The Doctor concludes his elaborate and entertaining work with a free and candid expofition of his motives for undertaking this Review, with an extract from which we shall conclude the present article ; after again offering our hearty thanks to the worthy Author, for the pleafure he has afforded us in the perusal of his truly learned and ingenious perform
“ I have no apology (says he) to make for the publication of these papers to the world, and desire no farther regard may be paid to them, than, as what they contain, can be fairly and honestly supported. I write not for victory, but truth. Our Author tells us, in the conclusion of his preface, that the sense, in which the acts of David are in his Hiftory understood, is the most obvious and natural, appears from the amazing pains it bath occasioned his champions to force another upon them. Of this 'the life of David, by Dr. Delany, is a moft remarkable and recent instance ; but whole gross
, palliations, puerile conjectures, and mean shifts to which he hath been driven, prove the difficulty of the task, while they are too frivolous to bias any
but the most catholic believers; and that Mr. Stackhouse, in his History of the Bible, bath urged arguments against particular passages, under the title of objections, fo cogent, that his answers to could not be satisfactory even to himself. Dr. Delany I have never read, Mr. Štackhouse I have never seen, nor consulted either in one single article; but this Author's characters of men will pass but for little with me. What I have advanced in answer to hiin, I myself am answerable for, except where I quote my authors ; and I assure him what I have said appears quite satisfactory to me, except where I express my own uncertainty. But I question whether it will be fo intirely satisfactory to him, because I am sure I have convicted him of fome notorious falfhoods, in the most capital articles, which he hath again and again affirmed; which are contradicted by the most express letter of the biblical historians. However, if I can be convinced, that I have any where milrepresented him, or have been mistaken in any part of my argument, I will publicly acknowlege it, and even give up David, when he is proved to be the wretch our Historian hath represented him to be. I want to make men nothing but what they are ; I have no inclination to palliate faults; I am not sensible I have made any puerile conjectures; I have no need of mean shifts, for I have no cause to serve by them. Let David's History, as it lies in the Bible, be examined with the same freedom and rules of found criticism,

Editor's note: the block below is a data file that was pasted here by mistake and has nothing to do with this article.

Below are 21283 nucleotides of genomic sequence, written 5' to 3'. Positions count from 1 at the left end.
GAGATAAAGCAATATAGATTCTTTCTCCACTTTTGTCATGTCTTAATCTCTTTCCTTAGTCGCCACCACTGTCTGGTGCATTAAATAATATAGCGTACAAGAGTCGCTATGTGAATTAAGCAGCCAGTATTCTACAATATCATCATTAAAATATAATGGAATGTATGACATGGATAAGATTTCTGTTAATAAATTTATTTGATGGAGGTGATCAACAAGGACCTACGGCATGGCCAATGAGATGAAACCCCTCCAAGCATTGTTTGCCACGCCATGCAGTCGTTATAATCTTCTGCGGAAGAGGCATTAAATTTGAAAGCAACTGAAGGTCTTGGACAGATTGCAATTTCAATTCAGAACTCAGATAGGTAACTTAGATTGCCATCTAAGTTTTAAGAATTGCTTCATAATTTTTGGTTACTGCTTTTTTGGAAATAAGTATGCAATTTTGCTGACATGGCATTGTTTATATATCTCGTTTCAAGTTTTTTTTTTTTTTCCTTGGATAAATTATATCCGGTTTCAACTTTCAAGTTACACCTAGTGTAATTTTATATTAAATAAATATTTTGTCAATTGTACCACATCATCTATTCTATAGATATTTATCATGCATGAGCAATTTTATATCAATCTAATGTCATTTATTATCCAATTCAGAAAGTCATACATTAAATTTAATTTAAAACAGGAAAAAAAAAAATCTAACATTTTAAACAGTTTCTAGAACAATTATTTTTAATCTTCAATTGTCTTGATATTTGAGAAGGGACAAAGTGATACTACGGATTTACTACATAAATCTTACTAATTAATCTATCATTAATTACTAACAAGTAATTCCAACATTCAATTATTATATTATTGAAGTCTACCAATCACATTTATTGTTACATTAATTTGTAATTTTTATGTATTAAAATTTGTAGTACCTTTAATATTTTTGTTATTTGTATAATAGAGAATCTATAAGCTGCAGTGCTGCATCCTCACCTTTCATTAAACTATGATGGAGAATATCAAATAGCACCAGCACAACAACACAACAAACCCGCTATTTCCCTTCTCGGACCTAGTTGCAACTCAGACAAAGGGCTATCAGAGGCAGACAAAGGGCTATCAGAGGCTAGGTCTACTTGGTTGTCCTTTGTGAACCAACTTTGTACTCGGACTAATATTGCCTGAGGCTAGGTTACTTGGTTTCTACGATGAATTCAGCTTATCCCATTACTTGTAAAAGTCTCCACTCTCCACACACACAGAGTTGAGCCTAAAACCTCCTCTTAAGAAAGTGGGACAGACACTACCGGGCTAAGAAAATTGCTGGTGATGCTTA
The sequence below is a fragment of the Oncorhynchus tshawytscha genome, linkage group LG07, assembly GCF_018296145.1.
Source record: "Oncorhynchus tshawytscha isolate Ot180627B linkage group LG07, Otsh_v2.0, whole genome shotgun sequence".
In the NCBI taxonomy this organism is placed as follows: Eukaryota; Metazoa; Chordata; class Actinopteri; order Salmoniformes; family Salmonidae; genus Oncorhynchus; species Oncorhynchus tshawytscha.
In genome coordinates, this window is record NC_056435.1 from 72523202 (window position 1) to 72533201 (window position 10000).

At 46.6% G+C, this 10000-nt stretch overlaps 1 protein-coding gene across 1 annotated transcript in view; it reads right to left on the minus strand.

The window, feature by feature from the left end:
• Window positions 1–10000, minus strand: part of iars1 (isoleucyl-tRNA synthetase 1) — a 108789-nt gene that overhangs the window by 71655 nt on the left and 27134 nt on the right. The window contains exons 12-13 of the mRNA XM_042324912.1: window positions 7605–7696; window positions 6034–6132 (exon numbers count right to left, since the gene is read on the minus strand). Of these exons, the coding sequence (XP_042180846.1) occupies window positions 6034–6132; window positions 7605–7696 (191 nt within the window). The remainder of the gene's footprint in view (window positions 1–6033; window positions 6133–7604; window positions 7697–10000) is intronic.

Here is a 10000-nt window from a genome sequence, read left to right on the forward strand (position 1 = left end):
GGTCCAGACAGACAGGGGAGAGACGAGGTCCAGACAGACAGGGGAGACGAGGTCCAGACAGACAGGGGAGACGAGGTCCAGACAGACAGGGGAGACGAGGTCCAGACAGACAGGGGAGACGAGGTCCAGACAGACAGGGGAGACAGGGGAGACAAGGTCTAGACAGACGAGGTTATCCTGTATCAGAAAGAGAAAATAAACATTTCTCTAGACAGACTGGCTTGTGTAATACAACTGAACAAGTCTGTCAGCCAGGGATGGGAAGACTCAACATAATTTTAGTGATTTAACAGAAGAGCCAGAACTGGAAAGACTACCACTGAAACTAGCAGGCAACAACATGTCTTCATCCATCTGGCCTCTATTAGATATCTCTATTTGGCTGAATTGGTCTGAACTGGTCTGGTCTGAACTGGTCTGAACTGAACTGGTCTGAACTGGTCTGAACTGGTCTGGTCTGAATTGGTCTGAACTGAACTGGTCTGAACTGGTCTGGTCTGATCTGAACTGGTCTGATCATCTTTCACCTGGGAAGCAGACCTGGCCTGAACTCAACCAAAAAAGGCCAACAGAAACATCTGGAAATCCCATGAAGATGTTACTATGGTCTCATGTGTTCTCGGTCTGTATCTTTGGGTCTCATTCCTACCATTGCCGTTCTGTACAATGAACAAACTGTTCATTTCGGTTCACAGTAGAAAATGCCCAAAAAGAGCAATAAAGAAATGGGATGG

which are used in Tacitus, Rollin, and Rapin, and I desire no more; but will think of and treat David, as that History, fairly and candidly interpreted, represents him to be. What I object against, is, putting forced constructions on particular pafiages ; invidious infiuations, where there is nothing in the History to support them; improbable suggestions to eke out facts, or supply the place of them ; falle assertions con-. trary to the truth of History, to furnith matter for calumny and reviling. In a word, all methods contrary to truth and honour, and inconsistent with the rules of humanity, candor, and justice. I am for truth wherever I can find it; I will blame what I think blamc-worthy; I will give up characters that I think indefensible, how venerable foever cultom, party, prejudice, mistake, superstition and bigotry may have made them; will defend what I think to be right, and vindicate abused innocence, as far as I can, against those who cruelly and wickedly defame it. In this view I would appear to the world as
a Writer, and desire no regard to be paid me, as an Author, any farther than I answer this character."
A Charge to the Poets. By William Whitehead, Esq; Poet
IS. Dodfley .
E have here a modest and genteel exhortation to the
present belligerent Bards, to cease their idle contests and diffenfions ;- in which the good sense, refined taste, and worthy heart of the Author, are equally conspicuous.
A jealousy of each other's pretensions to fame, or a resentment of the low estimation, in which each professes to hold the abilities of his brother Poet, being the usual foundation of all their bickerings, this illiberal principle is well ridiculed in the following reflection : What is't to
you that numbers place your name First, fifth, or twentieth, in the lists of fame! Old Time will settle all your claims at once,
Record the Genius, and forget the Dunce. His advice to Thun the society of those who make a trade of scribbling, is undoubtedly founded on a thorough knowlege of the dangerous fraternity.
Avoid all Authors, "What! th' illustrious few,